What Book Mama’s reading now — “Shanghai Girls” by Lisa See

Wine that goes best with this book — Saki

(yes, I know that’s Japanese not Chinese)

My grandfather was born in Northern Minnesota in 1905 to immigrant parents from Finland.  He grew up speaking both English and Finnish, but he only taught English to my mother and her sister.  In fact, he was adamant that he didn’t want them to learn anything else.

Not passing down his native tongue has always been something of a disappointment to me two generations later.

Okay, I understand that speaking Finnish isn’t exactly vital in 2010 — probably even if you live in Finland — but I always thought it would be nice to be bilingual.  Like my friend who speaks only Italian to his daughters.  Or another friend who breaks out in fluent Spanish when her mother calls.

But after reading Shanghai Girls by Lisa See, (15 and up) I finally really understand why my grandfather wanted his children to be Americanized.  It may have had more to do with fear than patriotism.  Not just wanting his kids to be American, but wanting them to be accepted as American.

Shanghai Girls tells the story of two spoiled sisters living in Shanghai before WWII.  When their father loses all the family money, the girls are sold into arranged marriages to American boys they have never met.  One calamity after another befalls the sisters until they finally end up living in Los Angeles’ Chinatown.  More than anything it’s a story about the enduring love of two very different sisters.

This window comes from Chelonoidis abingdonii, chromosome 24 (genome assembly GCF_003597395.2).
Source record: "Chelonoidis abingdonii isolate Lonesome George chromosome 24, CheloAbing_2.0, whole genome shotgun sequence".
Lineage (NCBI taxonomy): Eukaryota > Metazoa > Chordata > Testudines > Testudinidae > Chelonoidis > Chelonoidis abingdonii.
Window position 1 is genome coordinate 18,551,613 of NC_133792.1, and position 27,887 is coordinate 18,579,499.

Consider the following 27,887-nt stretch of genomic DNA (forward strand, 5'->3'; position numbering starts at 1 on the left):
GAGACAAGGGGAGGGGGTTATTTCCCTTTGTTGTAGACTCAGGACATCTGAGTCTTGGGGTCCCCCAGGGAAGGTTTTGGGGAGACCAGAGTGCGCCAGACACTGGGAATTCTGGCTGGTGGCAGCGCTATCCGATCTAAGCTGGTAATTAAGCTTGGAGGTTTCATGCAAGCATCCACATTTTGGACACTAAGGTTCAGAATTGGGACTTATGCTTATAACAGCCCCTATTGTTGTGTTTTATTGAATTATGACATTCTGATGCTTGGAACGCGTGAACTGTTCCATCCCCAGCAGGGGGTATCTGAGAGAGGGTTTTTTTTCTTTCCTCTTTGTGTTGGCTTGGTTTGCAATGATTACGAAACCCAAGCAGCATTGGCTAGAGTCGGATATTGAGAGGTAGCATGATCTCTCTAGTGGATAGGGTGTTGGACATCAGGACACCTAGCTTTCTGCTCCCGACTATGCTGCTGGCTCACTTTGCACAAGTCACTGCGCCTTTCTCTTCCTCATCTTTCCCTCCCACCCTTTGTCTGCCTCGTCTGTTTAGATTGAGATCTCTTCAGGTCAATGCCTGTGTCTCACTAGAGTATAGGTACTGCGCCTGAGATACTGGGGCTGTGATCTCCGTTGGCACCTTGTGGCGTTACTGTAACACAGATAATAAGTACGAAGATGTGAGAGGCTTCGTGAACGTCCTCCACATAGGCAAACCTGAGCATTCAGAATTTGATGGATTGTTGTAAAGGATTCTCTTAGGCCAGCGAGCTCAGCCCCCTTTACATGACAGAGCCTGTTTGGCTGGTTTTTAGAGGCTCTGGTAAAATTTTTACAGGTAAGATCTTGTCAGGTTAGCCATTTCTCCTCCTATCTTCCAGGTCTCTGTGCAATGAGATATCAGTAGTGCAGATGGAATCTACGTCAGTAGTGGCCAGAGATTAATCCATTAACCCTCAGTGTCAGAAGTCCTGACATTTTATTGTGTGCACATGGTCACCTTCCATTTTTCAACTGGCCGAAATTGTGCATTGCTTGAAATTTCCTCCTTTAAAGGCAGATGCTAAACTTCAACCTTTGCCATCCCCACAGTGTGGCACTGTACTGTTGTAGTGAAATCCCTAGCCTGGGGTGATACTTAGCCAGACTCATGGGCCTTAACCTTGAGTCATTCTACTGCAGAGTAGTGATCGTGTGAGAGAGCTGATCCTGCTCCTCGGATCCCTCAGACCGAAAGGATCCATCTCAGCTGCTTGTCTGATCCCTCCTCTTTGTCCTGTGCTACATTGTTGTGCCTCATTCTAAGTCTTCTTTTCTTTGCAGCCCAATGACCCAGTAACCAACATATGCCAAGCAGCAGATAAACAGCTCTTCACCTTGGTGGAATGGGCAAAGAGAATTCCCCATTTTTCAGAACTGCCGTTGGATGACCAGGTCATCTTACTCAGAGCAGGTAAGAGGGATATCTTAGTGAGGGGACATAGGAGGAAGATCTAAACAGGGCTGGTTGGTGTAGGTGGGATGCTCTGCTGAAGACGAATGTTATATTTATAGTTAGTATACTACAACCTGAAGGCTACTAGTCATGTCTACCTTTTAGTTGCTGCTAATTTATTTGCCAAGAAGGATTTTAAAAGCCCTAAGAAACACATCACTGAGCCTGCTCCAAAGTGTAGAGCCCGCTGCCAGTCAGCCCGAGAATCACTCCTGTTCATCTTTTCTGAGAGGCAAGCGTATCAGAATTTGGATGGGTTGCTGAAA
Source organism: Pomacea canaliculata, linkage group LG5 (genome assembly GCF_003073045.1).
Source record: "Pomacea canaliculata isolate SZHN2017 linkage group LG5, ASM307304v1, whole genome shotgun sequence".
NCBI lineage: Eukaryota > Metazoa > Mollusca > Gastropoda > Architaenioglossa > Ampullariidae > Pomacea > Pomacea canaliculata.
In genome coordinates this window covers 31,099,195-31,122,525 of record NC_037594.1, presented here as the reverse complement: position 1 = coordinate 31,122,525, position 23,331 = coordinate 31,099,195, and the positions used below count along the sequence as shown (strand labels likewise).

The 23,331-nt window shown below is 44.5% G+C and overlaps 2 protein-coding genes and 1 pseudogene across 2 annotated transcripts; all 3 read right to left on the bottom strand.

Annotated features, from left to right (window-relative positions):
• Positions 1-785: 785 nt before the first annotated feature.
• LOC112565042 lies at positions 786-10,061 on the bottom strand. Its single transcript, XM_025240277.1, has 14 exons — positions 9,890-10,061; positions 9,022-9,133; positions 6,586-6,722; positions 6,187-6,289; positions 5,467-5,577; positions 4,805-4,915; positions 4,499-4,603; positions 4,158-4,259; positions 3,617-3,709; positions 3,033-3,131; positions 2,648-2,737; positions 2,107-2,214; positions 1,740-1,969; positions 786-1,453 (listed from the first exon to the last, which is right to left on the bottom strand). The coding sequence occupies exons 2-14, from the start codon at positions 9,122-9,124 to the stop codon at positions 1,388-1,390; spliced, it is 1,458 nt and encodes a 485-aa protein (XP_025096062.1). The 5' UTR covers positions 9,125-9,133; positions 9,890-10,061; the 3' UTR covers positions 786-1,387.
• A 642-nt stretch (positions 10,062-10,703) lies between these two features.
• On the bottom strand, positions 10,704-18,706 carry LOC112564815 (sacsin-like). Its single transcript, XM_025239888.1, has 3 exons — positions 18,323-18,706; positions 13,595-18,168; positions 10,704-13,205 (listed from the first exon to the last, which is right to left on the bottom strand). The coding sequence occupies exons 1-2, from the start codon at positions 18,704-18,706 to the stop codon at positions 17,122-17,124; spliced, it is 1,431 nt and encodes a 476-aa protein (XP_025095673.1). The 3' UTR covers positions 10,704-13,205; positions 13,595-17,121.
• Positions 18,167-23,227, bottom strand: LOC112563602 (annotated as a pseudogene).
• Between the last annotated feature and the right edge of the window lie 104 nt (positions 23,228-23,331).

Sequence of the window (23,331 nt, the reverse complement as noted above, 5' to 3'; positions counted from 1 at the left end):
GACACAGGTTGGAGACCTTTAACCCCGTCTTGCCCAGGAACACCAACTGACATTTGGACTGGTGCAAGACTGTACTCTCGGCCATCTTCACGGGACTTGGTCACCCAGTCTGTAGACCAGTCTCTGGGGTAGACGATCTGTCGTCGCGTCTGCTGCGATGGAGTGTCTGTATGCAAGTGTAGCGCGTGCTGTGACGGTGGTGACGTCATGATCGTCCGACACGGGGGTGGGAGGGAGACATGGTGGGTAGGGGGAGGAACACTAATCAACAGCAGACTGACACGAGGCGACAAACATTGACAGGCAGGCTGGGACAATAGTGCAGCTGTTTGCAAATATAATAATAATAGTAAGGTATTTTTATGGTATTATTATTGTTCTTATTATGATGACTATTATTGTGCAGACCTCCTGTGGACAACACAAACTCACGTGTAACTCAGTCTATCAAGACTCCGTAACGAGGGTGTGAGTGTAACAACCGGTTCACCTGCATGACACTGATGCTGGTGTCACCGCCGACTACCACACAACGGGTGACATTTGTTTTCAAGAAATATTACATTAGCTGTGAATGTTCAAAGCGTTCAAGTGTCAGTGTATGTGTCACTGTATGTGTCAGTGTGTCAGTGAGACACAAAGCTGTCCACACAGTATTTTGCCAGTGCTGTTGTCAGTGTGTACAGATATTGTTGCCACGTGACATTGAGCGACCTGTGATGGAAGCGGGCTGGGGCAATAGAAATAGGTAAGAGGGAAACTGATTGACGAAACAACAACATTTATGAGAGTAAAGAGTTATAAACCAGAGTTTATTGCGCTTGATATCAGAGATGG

This book made me see not only my adoptive city of LA with different eyes, but I also look at some of the choices my immigrant ancestors made in a whole new light.

Excellent book club fodder.  Also a good choice for an older teen.  Probably not appropriate reading material for a teen under 15 primarily because of the graphic rape scene.

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1 Comment (+add yours?)

  1. Courtney
    Aug 18, 2010 @ 05:18:03

    loved this book! The sister characters were wonderful! Dont know if I would call them ‘spoiled’? (has been awhile since I read this), but I think they were upper middle class in China (and in for a rude awakening upon arrival in the U.S.!). Thanks for posting this one. Great read.

    Reply

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